Global warming over the last century, which has been mostly attributed to anthropogenic greenhouse gazes emissions, is modulated by internal modes of variability driven by oceanic processes at decadal timescale. Associated teleconnections over the continents through the atmosphere, can mask temporaly the anthropogenic climate imprints at regional scale.
MORDICUS aims at : <br />1. Understand the physical/dynamical coupled ocean-atmosphere mechanisms leading to internal variability at decadal timescale. Emphasis is laid on processes connecting subsurface ocean, acting as a source of long-term memory for climate, to surface temperature anomalies possibly associated with large-scale atmospheric changes when interactions occur. A special focus is devoted to Atlantic Multidecadal Variability (AMV) modes and Pacific (PDV) as well as their interconnections. <br />2. Extract, characterize the fingerprint of the various external forcings (greenhouse gazes, stratospheric ozone depletion, solar+volcanoes and aerosols) on regional climate and explore the physical/dynamical processes (direct radiative effect, ocean-atmosphere coupling etc.) by which the external forcings may contribute to the decadal spectral band of variability. A special attention is devoted to the interactions between those forcings and the PDV and AMV internal modes (phase reversal or lock etc.). <br />3. Isolate the respective role of decadal ocean modes of variability and anthropogenic factors upon atmospheric and continental changes with a special attention to the hydrological cycle (focus on droughts) and extreme events such as midlatitude storms and tropical cyclones. The overall arching goal of MORDICUS is thus to better understand and contrast the accelerated warming periods, such as in 1980-1990 or 1920-1940, to the hiatus ones like in 1960-1970 and 2000-2015. <br />
MORDICUS is a process-oriented project built on the lessons drawn from the latest CMIP5 intercomparison project at the core of the 5th IPCC report in 2013-2014. MORDICUS relies on climate models and the design of targeted and dedicated simulations carried out in a coordinated way between the partners, aiming at investigate the origins of the climate decadal variability , better interpret the observed signal over the last century or so, and provide a robust estimate of the range of outcomes for regional climate. The ultimate goal is to go beyond current decadal predictions simulations through the development of an upstream modelling strategy useful to interpret and improve them. Two global circulation models, namely IPSL and CNRM-Cerfacs, are used and intercompared as much as possible, to better evaluate the associated uncertainties.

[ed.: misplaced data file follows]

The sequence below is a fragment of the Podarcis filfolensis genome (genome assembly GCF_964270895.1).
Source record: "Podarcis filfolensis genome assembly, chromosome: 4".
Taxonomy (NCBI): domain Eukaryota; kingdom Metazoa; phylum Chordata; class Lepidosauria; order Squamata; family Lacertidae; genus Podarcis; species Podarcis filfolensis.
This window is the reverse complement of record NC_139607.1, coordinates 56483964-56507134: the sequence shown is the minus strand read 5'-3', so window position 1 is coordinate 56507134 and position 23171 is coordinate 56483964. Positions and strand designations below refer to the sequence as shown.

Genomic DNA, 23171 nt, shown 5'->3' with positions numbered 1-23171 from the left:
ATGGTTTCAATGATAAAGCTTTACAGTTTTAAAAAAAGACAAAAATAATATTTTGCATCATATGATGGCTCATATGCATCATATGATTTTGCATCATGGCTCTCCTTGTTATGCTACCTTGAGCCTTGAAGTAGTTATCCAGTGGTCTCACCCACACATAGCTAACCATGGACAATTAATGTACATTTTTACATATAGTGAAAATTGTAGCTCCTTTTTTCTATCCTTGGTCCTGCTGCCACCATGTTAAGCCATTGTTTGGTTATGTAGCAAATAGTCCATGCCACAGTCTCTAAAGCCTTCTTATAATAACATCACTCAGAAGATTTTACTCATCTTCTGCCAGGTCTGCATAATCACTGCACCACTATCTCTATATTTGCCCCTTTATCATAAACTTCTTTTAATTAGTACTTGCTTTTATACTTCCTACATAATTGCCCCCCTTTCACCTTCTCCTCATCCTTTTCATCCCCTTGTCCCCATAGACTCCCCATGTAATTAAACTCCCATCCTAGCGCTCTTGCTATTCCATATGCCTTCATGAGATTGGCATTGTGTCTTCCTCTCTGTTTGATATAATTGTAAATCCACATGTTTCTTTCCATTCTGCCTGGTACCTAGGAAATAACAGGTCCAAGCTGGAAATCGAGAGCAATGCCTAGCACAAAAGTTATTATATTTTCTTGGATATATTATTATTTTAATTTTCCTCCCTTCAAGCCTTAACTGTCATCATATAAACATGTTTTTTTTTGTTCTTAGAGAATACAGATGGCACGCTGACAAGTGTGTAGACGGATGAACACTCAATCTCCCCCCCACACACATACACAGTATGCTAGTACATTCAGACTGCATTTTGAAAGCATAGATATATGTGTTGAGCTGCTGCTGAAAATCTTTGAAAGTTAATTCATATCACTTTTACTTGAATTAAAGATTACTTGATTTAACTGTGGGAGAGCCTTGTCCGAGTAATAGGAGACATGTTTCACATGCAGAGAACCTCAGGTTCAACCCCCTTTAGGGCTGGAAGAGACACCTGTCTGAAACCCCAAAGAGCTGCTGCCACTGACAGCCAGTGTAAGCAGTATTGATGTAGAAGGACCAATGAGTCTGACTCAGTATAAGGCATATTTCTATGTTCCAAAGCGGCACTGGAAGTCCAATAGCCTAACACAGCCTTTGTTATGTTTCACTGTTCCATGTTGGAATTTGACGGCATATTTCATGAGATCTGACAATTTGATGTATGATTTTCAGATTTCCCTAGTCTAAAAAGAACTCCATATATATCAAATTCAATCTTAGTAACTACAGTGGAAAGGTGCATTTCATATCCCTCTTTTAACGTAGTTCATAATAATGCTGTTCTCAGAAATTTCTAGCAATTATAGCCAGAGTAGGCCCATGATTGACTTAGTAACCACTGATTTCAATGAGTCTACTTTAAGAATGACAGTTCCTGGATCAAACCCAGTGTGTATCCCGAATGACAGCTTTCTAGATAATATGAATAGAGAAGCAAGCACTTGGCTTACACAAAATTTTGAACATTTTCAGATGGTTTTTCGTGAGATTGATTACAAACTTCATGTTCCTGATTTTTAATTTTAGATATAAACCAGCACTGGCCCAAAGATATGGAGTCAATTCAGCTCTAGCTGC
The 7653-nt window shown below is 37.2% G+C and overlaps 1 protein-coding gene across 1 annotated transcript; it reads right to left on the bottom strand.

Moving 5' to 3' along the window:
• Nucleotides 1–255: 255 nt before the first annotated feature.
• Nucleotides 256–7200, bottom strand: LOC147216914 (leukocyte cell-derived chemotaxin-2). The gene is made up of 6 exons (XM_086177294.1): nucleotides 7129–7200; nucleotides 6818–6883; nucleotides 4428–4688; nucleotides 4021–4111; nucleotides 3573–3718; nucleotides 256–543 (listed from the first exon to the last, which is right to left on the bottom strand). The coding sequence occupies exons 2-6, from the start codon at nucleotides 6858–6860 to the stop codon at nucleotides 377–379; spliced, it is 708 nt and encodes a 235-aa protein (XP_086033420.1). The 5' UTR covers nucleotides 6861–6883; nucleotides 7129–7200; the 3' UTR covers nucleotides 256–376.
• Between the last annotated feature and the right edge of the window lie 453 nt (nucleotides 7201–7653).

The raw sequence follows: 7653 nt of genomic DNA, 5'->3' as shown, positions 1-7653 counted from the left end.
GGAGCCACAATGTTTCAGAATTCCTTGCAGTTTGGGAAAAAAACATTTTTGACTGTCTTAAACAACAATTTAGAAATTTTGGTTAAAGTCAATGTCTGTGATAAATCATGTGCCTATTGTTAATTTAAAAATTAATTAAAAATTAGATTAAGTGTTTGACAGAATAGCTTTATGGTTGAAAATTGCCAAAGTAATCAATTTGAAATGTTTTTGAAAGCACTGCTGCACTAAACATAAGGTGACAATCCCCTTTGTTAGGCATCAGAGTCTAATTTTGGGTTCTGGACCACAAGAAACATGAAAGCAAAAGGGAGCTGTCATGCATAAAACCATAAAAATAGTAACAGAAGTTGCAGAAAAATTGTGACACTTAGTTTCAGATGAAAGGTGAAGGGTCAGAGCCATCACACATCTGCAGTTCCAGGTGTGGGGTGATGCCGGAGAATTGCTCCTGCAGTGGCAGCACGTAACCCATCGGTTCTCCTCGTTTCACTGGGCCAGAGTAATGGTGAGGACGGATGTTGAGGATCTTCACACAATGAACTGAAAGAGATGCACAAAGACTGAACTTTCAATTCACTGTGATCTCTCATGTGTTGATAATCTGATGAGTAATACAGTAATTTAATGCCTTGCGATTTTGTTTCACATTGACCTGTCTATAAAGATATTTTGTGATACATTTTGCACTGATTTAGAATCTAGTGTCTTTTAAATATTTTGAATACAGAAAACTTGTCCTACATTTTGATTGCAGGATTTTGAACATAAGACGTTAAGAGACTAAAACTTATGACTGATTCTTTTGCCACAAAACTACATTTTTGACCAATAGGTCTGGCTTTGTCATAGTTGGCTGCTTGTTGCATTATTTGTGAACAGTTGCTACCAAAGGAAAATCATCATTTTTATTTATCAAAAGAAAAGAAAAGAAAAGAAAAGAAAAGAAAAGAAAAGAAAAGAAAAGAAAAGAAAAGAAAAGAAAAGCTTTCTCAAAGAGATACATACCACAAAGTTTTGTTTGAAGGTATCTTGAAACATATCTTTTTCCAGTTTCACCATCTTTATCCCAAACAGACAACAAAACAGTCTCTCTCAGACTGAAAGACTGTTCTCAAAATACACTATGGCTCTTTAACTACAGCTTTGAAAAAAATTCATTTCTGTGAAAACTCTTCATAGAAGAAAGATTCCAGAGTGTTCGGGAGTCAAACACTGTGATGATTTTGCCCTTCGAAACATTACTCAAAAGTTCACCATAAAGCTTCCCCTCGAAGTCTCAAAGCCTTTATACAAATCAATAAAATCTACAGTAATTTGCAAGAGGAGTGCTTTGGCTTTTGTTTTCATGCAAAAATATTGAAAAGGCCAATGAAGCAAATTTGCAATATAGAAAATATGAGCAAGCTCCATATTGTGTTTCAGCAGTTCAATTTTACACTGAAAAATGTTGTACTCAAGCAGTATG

Evidences are provided in MORDICUS for :
1. The volcanic eruptions crucial role in triggering El Nino events one year after the eruption though the trade-winds relaxation in the tropical Pacific and the slackening of the tropical Walker circulation. Changes in trade-winds are due a «mega-breeze« type of mechnism due to the differentiated response in temperature between the continents (strong cooling induced through direct radiative effect) and oceans of greater inertia, leading to a reduction of land-sea constrast, especially over the western part of the Pacific.
2. The volcanic eruptions crucial role in phasing the ~20yr intrinsic cycle of the Atlantic Meridional Overturning Circulation (AMOC). This indirect and delayed volcanic effect stands out in the observed fluctuations over the last 50 yr or so. This result helps interprete the paleoclimate record over Greenland where such a signal is also clearly present.
3. The detection of anthropogenic greenhouse gazes imprint in the observed change of the seasonal cycle of temperature and atmospheric dynamics over western Europe since 1950 (earlier onset of summertime dynamics in line with phenological indicators) and the role of the anthropogenic aerosols in mitigating the greenhouse gazes effects, especially over 1950-1970.
MORDICUS clearly shows the interaction between the internal modes of variability (El Nino, atmospheric circulation, AMOC) and the external forcings (volcanoes in particular). This evidence highlights the importance to account for potential volcanic eruptions to provide an estimate of the climate possible outcomes over the next 20 years or so. MORDICUS also clearly emphasizes the important role of the aerosols whose imprints are significant over Europe in terms of both temperature and hydrological cycle. Aerosols are shown to have acted as a strong modulator in the trends induced by the increase concentration of greenhouse gazes in the atmosphere over the last century. These resultst are crucial in the interpretation of decadal forecasts, not only for physical undestandings but also in terms of skill.